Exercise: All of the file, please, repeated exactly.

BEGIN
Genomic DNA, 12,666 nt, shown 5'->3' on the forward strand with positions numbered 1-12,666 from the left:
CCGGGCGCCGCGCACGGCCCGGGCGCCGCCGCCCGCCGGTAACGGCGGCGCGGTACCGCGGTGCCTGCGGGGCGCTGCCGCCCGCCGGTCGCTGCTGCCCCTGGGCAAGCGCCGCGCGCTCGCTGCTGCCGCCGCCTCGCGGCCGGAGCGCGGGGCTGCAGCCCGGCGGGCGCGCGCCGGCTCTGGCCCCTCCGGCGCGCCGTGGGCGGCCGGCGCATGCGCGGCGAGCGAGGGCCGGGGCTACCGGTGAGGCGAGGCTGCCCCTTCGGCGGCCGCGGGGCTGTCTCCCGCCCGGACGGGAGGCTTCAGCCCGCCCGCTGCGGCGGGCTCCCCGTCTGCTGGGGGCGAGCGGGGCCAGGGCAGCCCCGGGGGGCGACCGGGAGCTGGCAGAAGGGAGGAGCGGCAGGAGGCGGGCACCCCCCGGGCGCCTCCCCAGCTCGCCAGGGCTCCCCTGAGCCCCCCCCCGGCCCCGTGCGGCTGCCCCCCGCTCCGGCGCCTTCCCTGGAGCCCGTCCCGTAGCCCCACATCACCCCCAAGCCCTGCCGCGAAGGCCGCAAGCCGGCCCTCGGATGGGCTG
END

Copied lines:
Genomic DNA, 12,666 nt, shown 5'->3' on the forward strand with positions numbered 1-12,666 from the left:
CCGGGCGCCGCGCACGGCCCGGGCGCCGCCGCCCGCCGGTAACGGCGGCGCGGTACCGCGGTGCCTGCGGGGCGCTGCCGCCCGCCGGTCGCTGCTGCCCCTGGGCAAGCGCCGCGCGCTCGCTGCTGCCGCCGCCTCGCGGCCGGAGCGCGGGGCTGCAGCCCGGCGGGCGCGCGCCGGCTCTGGCCCCTCCGGCGCGCCGTGGGCGGCCGGCGCATGCGCGGCGAGCGAGGGCCGGGGCTACCGGTGAGGCGAGGCTGCCCCTTCGGCGGCCGCGGGGCTGTCTCCCGCCCGGACGGGAGGCTTCAGCCCGCCCGCTGCGGCGGGCTCCCCGTCTGCTGGGGGCGAGCGGGGCCAGGGCAGCCCCGGGGGGCGACCGGGAGCTGGCAGAAGGGAGGAGCGGCAGGAGGCGGGCACCCCCCGGGCGCCTCCCCAGCTCGCCAGGGCTCCCCTGAGCCCCCCCCCGGCCCCGTGCGGCTGCCCCCCGCTCCGGCGCCTTCCCTGGAGCCCGTCCCGTAGCCCCACATCACCCCCAAGCCCTGCCGCGAAGGCCGCAAGCCGGCCCTCGGATGGGCTG